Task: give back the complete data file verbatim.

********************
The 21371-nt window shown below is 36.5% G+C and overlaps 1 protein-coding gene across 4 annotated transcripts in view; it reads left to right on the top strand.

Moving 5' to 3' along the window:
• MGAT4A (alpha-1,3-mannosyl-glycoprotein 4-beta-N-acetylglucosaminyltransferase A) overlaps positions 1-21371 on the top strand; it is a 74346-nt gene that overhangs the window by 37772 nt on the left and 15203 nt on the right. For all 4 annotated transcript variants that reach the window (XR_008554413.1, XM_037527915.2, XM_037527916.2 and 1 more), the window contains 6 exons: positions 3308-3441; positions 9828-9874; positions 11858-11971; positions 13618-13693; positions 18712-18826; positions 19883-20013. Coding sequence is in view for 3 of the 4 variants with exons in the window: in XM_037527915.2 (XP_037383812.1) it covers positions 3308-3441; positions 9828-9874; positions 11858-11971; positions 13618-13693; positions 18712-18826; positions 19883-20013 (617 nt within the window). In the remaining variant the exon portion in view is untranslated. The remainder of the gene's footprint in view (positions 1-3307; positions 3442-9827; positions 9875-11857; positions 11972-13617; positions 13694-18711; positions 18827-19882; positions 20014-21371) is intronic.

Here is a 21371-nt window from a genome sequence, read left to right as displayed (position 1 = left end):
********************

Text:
The 21371-nt window shown below is 36.5% G+C and overlaps 1 protein-coding gene across 4 annotated transcripts in view; it reads left to right on the top strand.

Moving 5' to 3' along the window:
• MGAT4A (alpha-1,3-mannosyl-glycoprotein 4-beta-N-acetylglucosaminyltransferase A) overlaps positions 1-21371 on the top strand; it is a 74346-nt gene that overhangs the window by 37772 nt on the left and 15203 nt on the right. For all 4 annotated transcript variants that reach the window (XR_008554413.1, XM_037527915.2, XM_037527916.2 and 1 more), the window contains 6 exons: positions 3308-3441; positions 9828-9874; positions 11858-11971; positions 13618-13693; positions 18712-18826; positions 19883-20013. Coding sequence is in view for 3 of the 4 variants with exons in the window: in XM_037527915.2 (XP_037383812.1) it covers positions 3308-3441; positions 9828-9874; positions 11858-11971; positions 13618-13693; positions 18712-18826; positions 19883-20013 (617 nt within the window). In the remaining variant the exon portion in view is untranslated. The remainder of the gene's footprint in view (positions 1-3307; positions 3442-9827; positions 9875-11857; positions 11972-13617; positions 13694-18711; positions 18827-19882; positions 20014-21371) is intronic.

Here is a 21371-nt window from a genome sequence, read left to right as displayed (position 1 = left end):